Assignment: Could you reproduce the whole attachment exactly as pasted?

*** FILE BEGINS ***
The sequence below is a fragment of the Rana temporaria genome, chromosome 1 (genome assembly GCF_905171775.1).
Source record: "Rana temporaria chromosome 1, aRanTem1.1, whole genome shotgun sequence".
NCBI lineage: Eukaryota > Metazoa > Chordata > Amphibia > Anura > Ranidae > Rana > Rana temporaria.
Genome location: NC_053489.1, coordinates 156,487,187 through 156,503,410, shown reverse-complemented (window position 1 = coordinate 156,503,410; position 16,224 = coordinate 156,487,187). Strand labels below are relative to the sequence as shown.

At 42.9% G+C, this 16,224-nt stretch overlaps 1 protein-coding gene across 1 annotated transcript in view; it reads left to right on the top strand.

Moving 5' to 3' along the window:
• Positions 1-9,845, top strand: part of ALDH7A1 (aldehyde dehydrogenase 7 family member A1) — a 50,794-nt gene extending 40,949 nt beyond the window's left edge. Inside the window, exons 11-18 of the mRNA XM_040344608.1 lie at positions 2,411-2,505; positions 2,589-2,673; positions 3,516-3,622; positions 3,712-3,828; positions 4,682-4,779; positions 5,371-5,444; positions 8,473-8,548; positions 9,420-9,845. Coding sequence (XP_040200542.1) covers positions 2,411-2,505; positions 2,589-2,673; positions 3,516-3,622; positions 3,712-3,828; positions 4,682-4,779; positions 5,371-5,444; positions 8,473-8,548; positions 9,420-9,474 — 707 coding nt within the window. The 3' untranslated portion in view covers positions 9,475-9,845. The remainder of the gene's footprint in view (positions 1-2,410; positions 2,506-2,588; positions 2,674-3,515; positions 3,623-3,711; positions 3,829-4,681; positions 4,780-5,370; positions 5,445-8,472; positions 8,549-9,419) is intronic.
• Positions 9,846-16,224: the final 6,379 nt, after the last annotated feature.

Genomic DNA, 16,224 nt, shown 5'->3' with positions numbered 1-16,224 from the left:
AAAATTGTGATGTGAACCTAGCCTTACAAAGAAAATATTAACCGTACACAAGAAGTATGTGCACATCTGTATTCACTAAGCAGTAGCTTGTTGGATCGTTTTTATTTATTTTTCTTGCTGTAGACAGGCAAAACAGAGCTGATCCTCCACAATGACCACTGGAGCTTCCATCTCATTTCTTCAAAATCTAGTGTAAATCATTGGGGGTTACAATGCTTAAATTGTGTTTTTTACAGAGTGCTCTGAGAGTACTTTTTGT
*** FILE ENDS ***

The sequence below is a fragment of the Rana temporaria genome, chromosome 1 (genome assembly GCF_905171775.1).
Source record: "Rana temporaria chromosome 1, aRanTem1.1, whole genome shotgun sequence".
NCBI lineage: Eukaryota > Metazoa > Chordata > Amphibia > Anura > Ranidae > Rana > Rana temporaria.
Genome location: NC_053489.1, coordinates 156,487,187 through 156,503,410, shown reverse-complemented (window position 1 = coordinate 156,503,410; position 16,224 = coordinate 156,487,187). Strand labels below are relative to the sequence as shown.

At 42.9% G+C, this 16,224-nt stretch overlaps 1 protein-coding gene across 1 annotated transcript in view; it reads left to right on the top strand.

Moving 5' to 3' along the window:
• Positions 1-9,845, top strand: part of ALDH7A1 (aldehyde dehydrogenase 7 family member A1) — a 50,794-nt gene extending 40,949 nt beyond the window's left edge. Inside the window, exons 11-18 of the mRNA XM_040344608.1 lie at positions 2,411-2,505; positions 2,589-2,673; positions 3,516-3,622; positions 3,712-3,828; positions 4,682-4,779; positions 5,371-5,444; positions 8,473-8,548; positions 9,420-9,845. Coding sequence (XP_040200542.1) covers positions 2,411-2,505; positions 2,589-2,673; positions 3,516-3,622; positions 3,712-3,828; positions 4,682-4,779; positions 5,371-5,444; positions 8,473-8,548; positions 9,420-9,474 — 707 coding nt within the window. The 3' untranslated portion in view covers positions 9,475-9,845. The remainder of the gene's footprint in view (positions 1-2,410; positions 2,506-2,588; positions 2,674-3,515; positions 3,623-3,711; positions 3,829-4,681; positions 4,780-5,370; positions 5,445-8,472; positions 8,549-9,419) is intronic.
• Positions 9,846-16,224: the final 6,379 nt, after the last annotated feature.

Genomic DNA, 16,224 nt, shown 5'->3' with positions numbered 1-16,224 from the left:
AAAATTGTGATGTGAACCTAGCCTTACAAAGAAAATATTAACCGTACACAAGAAGTATGTGCACATCTGTATTCACTAAGCAGTAGCTTGTTGGATCGTTTTTATTTATTTTTCTTGCTGTAGACAGGCAAAACAGAGCTGATCCTCCACAATGACCACTGGAGCTTCCATCTCATTTCTTCAAAATCTAGTGTAAATCATTGGGGGTTACAATGCTTAAATTGTGTTTTTTACAGAGTGCTCTGAGAGTACTTTTTGT